When we discuss interest rates sometimes it’s easy to mistake its reach to just one market. It’s not just bond traders, share market investors, or property tycoons affected by interest rates. Rate changes affect ordinary home owners as much as anybody else.
If you happen to own a house, you are greatly affected by interest fluctuations. Why? Because a house is one of the biggest assets owned by average Australians. It contributes the majority of your net wealth. And what is it that banks always claim as collateral if you can’t pay your debts? That’s right, your house.
Around 67% of Australians own their own homes. This could mean that a rate hike could majorly affect the wealth of more than half of Australians.
Housing Supply and Demand
OK, so let’s keep this very general. When interest rates are low it encourages potential home buyers to enter the market. Why? If interest rates are low it makes it cheaper to borrow. Hence lower interest rates mean lower interest repayments.
We can then assume if lower interest rates attract potential home buyers to buy, the demand for property should increase. And if demand increases then so does the price.
It’s the old principal of supply and demand. But it doesn’t stay like this for long. As more and more buyers enter the market, property prices start to reach levels above and beyond. These highly inflated property prices put a lot of pressure on first home buyers.
The sheer value dwarfs the income and expectations of first home buyers. The market has becomes so over-inflated that first home buyers are forced to buy in rural areas. And the opposite of this situation hold up generally if interest rates are high.
If rates are high then interest rate payments are high. This will discourage potential buyers from taking out mortgages. That reduces the amount of buyers in the market, creating an oversupply of property. This oversupply will tend to repress or stagnate housing prices. However this does not necessarily make house more affordable.
It’s likely that you will either pay thousands more in interest payments. Or you will pay thousands more to acquire property. Just from this simple rule alone, it’s clear to see why you should care about a rate hike.
But again, what I’ve just stated is a generalisation of interest rates and property prices. There are situations where interest rates increased and housing prices follow in suit. Over a time period of 25 years (1956–1986) Canadian housing prices increased along with mortgage rates.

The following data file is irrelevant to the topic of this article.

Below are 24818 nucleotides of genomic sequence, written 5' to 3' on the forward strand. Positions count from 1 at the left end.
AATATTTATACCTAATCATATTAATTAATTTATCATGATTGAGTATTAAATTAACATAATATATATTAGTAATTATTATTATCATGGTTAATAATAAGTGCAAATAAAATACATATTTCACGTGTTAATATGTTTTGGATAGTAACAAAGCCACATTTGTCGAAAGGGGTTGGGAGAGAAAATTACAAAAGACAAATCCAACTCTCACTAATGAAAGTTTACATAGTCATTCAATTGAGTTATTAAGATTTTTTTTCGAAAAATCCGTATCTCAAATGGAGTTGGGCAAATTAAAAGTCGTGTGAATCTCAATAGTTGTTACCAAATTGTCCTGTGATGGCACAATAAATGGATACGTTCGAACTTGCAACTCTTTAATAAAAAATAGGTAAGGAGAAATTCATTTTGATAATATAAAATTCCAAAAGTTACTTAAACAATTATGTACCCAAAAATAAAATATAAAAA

Source: CMHC, CREA, Stats Canada
Source: Bank of Canada Economic Research Branch
This is why I said before that the rule above is general. Interest rates and property prices do not exist in a vacuum. Both of these factors are influenced by a myriad of external forces.
Interest rates are primarily used by central banks to control inflation. If inflation is becoming too high then central bankers might decide to increase interest rates to keep prices in check. For property forces such as consumer confidence, income levels and level of employment play a huge role in determining prices.
And now that we have seen Canada break the interest rate property rule, let’s have a look at Australia. The two graphs below represent the Australian cash rate and real house prices.
Source: AMP Capital
It might look convincing that our reduced cash rate has spurred our property market. And while low interests did contribute, it may not be the entire picture. Low interest rates were a contributing factor the rise in real house prices. However it’s more likely that since the mid-2000s the Australian housing market was subjected to high demand due to population growth.
As shown by the graph below, house price growth peaked in the middle of 2000 and 2005. A reason for this astonishing climb could largely be because of exceeding demand. Demand created largely through population growth.
So while it may seem like a rate hike could be bad for the average residential owner, it might not be as bad as you think.
Junior Analyst, Money Morning
PS: Property is a great way to boost your income through rent or just old fashioned capital gains. However you can also do the same in the stock market. And instead of rent, just replace the word with dividend. The principle is pretty much the same.
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